Re: Revisiting the GNOME Panel in general...

On Tr, 2004-09-22 15:06+0100, Scott James Remnant wrote:
> This is something that's been itching at me for a while, and Jeff
> prodded me in the direction of the list and Davyd's blog post[0].  As

> [0]

> Davyd identified three kinds of applets, I'd like to actually expand on
> that list a little bit:

   1. applets that are tied to the lifetime of the session,
   2. applets that are tied to the lifetime of a particular program, and
   3. applets that are tied to the lifetime of hardware

To me looks like types 1 and 2 are the same. Applets like window list or clock
turn into simple programs, which do not even have a main window; but they
register with the session, and display a notification widget in tray (the
spec allows to put any widget in notification area, not only an icon).

>    And (possibly) controversially, I think this also includes Launchers.

If, by Davyd's plan, everything on panel becomes a "notification icon"... Oh,
we have a problem with foot menu, launchers, buttons and drawers, which are
different kinds of panel objects than applets.

If only applets are put into
"notification area", users can no longer mix launchers with applets or have
different applets on different panels (default setup).

If every panel object is converted to tray object, then we have more kinds
of objects than mentioned 3: launchers, buttons, and drawers. All of them
would be handled by applet-session-manager, as Davyd calls it, and it would
provide basic UI (right click menus, launcher editor, drawer properties
dialog) for them; taken directly from current panel code.

>    If I put a CD Player launcher on my panel and click it, Sound Juicer
>    (probably) should appear.  Why can't I subsequently use that launcher
>    as if it were the old CD Player applet?
>    Or another example.  Click the Rhythmbox icon to start it, that icon
>    should subsequently serves the same purpose as the current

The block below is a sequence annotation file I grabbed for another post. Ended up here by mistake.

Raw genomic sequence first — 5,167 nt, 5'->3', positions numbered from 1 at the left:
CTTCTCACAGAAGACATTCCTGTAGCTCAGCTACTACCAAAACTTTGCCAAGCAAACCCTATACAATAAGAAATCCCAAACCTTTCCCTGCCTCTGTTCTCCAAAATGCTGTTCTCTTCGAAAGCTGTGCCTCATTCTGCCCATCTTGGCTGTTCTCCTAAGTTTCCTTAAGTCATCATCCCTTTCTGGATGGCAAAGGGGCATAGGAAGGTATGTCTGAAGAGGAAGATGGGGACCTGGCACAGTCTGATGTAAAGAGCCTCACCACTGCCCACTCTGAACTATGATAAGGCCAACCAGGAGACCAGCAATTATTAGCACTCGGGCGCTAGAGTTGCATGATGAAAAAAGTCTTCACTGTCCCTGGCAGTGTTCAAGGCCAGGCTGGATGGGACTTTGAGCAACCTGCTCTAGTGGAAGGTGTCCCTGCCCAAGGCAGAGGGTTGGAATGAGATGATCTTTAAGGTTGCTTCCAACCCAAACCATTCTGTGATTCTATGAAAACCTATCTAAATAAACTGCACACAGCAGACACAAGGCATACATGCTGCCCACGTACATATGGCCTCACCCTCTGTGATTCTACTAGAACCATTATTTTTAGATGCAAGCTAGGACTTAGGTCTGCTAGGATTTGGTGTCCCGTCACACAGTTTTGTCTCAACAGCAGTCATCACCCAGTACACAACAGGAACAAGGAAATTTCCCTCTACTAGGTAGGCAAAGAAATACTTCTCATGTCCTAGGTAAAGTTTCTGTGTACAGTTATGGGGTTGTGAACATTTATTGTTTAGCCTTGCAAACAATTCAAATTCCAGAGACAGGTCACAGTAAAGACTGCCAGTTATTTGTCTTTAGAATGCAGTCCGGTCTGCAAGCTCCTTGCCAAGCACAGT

>    notification icon.

That would be an impressive interface! It would save space, as you won't
have two objects on panel (launcher and notification icon). But that
principle is quite different from most other desktops... GKrellM and Window
Maker do have such items, however - which are used to launch an app if it is
not running, and display some info and controls if it is (wmxmms/gkrellmms
for good example).

>  * Applets directly related to information.
>    These are the informational ones such as pagers, clocks, weather,
>    etc.  They're there because the user added them (or got them in their
>    default profile and haven't removed them).

That's what applets related to session are.

> To handle all of this, the Panel definitely needs to be a lot more
> intelligent about placement of applets.  If I disable then re-enable the
> bluetooth in my laptop the (theoretical) applet should vanish and then
> reappear in the same position as before.
> The panel would also need some way of knowing where the user likes
> applets to appear.  Starting an application like Rhythmbox from the menu
> would need to place its applet somewhere sensible, and if the user
> doesn't lock it onto the panel it should probably vanish and not turn
> into a launcher when closed.  (You'd probably want to remember the
> location for next time its started though).

Whether an applet, which appears/dissapears like hardware applets, or a
notification icon of a running app, a position, preferred placement should
be saved. That would be a few parameters

    1) which panel/notification area should be used,
    2) position relatively to other objects and ability to move the
       object around,
    3) alignment if more space becomes available around (stick to applet in
       the left/right, or don't move), and
    4) a menu item to remove applet (launcher, drawer, button) and/or
       disable application's notification icon without quitting the app
       (e.g. you do not want Network Manager icon to appear on panel when